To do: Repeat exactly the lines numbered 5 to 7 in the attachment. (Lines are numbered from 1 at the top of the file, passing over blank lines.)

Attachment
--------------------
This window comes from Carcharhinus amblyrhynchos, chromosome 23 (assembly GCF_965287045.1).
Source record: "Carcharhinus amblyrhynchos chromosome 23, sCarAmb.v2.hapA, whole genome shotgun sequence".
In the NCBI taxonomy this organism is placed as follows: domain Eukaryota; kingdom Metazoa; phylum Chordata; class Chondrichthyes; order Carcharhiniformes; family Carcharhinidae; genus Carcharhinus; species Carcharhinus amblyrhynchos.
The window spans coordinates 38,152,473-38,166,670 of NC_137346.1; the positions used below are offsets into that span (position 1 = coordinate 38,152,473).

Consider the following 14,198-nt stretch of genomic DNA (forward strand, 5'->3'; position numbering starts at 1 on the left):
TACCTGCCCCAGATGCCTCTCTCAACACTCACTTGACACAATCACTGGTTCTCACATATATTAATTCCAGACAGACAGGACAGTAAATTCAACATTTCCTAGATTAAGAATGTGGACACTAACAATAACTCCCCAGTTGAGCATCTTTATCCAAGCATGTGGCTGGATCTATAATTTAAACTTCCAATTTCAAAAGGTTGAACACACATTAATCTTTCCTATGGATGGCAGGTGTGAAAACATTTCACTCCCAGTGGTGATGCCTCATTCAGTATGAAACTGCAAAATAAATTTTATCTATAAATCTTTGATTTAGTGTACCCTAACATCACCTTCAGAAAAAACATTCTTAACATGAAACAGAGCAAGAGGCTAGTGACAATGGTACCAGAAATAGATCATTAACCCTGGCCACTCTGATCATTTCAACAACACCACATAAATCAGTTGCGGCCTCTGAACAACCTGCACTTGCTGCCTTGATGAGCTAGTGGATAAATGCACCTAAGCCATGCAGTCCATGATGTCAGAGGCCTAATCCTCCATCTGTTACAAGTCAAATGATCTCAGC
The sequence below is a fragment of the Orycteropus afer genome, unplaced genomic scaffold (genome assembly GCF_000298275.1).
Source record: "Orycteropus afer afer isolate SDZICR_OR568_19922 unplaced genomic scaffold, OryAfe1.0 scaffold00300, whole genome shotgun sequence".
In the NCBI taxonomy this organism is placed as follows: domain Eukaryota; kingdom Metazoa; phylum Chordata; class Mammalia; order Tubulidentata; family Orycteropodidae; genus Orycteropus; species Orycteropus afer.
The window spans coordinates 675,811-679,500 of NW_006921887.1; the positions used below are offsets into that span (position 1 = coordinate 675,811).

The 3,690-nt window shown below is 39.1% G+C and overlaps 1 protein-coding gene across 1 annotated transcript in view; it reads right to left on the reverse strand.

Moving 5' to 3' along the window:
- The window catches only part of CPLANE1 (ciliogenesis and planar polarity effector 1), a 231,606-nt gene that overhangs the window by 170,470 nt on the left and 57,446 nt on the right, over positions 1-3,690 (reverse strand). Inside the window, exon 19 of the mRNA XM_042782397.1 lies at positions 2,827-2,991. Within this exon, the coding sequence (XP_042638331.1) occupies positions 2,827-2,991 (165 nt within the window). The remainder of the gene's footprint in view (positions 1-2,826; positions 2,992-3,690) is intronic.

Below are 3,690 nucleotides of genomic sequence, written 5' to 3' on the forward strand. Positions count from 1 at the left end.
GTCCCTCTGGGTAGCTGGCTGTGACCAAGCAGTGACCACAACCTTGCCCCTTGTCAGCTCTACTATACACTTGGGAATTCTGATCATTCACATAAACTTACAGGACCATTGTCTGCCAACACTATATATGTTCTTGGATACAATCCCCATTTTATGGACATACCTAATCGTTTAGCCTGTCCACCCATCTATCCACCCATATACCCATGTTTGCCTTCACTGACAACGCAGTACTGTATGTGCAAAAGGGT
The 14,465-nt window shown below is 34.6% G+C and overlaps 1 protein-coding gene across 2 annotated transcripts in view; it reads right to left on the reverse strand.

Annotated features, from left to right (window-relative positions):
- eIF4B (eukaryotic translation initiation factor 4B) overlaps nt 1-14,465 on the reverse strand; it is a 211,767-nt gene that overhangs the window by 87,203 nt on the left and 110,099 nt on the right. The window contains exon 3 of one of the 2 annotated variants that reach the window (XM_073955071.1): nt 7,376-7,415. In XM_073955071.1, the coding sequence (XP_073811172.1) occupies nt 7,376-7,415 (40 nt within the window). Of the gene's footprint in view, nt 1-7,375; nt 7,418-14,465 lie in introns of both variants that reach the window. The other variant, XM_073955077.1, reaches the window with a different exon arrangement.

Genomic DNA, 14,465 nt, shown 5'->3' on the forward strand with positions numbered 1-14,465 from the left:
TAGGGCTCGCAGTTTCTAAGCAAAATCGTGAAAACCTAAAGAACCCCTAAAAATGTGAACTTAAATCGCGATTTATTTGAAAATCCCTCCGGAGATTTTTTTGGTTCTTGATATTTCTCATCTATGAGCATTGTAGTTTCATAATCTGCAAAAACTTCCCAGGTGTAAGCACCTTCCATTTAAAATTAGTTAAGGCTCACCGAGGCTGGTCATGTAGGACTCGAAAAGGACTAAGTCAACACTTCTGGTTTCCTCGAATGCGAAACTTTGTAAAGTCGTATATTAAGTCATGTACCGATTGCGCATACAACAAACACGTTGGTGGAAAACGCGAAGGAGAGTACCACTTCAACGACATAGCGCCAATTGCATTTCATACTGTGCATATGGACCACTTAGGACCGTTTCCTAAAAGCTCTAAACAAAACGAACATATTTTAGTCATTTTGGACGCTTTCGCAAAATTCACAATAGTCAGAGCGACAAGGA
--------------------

Consider the following 14,198-nt stretch of genomic DNA (forward strand, 5'->3'; position numbering starts at 1 on the left):
TACCTGCCCCAGATGCCTCTCTCAACACTCACTTGACACAATCACTGGTTCTCACATATATTAATTCCAGACAGACAGGACAGTAAATTCAACATTTCCTAGATTAAGAATGTGGACACTAACAATAACTCCCCAGTTGAGCATCTTTATCCAAGCATGTGGCTGGATCTATAATTTAAACTTCCAATTTCAAAAGGTTGAACACACATTAATCTTTCCTATGGATGGCAGGTGTGAAAACATTTCACTCCCAGTGGTGATGCCTCATTCAGTATGAAACTGCAAAATAAATTTTATCTATAAATCTTTGATTTAGTGTACCCTAACATCACCTTCAGAAAAAACATTCTTAACATGAAACAGAGCAAGAGGCTAGTGACAATGGTACCAGAAATAGATCATTAACCCTGGCCACTCTGATCATTTCAACAACACCACATAAATCAGTTGCGGCCTCTGAACAACCTGCACTTGCTGCCTTGATGAGCTAGTGGATAAATGCACCTAAGCCATGCAGTCCATGATGTCAGAGGCCTAATCCTCCATCTGTTACAAGTCAAATGATCTCAGC
The sequence below is a fragment of the Orycteropus afer genome, unplaced genomic scaffold (genome assembly GCF_000298275.1).